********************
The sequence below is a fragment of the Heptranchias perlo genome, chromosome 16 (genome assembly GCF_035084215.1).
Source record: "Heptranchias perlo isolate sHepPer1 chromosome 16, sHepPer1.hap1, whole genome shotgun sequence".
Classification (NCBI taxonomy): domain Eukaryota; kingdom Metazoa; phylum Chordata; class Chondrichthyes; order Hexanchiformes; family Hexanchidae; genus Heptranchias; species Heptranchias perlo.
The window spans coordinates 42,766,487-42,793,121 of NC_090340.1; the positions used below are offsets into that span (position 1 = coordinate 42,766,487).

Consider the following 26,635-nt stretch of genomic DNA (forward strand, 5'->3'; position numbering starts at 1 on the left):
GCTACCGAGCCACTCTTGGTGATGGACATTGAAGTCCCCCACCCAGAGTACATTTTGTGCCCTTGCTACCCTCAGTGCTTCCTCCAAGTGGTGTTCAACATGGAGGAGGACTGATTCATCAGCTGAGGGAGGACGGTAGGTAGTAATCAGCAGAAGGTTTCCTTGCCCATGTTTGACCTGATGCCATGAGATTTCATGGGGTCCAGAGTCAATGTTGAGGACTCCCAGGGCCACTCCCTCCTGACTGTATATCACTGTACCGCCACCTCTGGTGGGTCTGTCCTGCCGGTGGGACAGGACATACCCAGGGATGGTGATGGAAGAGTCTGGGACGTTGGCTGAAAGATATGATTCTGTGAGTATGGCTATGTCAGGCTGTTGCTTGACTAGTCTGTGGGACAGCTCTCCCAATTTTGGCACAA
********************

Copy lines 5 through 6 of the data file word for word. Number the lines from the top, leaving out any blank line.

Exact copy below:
Consider the following 26,635-nt stretch of genomic DNA (forward strand, 5'->3'; position numbering starts at 1 on the left):
GCTACCGAGCCACTCTTGGTGATGGACATTGAAGTCCCCCACCCAGAGTACATTTTGTGCCCTTGCTACCCTCAGTGCTTCCTCCAAGTGGTGTTCAACATGGAGGAGGACTGATTCATCAGCTGAGGGAGGACGGTAGGTAGTAATCAGCAGAAGGTTTCCTTGCCCATGTTTGACCTGATGCCATGAGATTTCATGGGGTCCAGAGTCAATGTTGAGGACTCCCAGGGCCACTCCCTCCTGACTGTATATCACTGTACCGCCACCTCTGGTGGGTCTGTCCTGCCGGTGGGACAGGACATACCCAGGGATGGTGATGGAAGAGTCTGGGACGTTGGCTGAAAGATATGATTCTGTGAGTATGGCTATGTCAGGCTGTTGCTTGACTAGTCTGTGGGACAGCTCTCCCAATTTTGGCACAA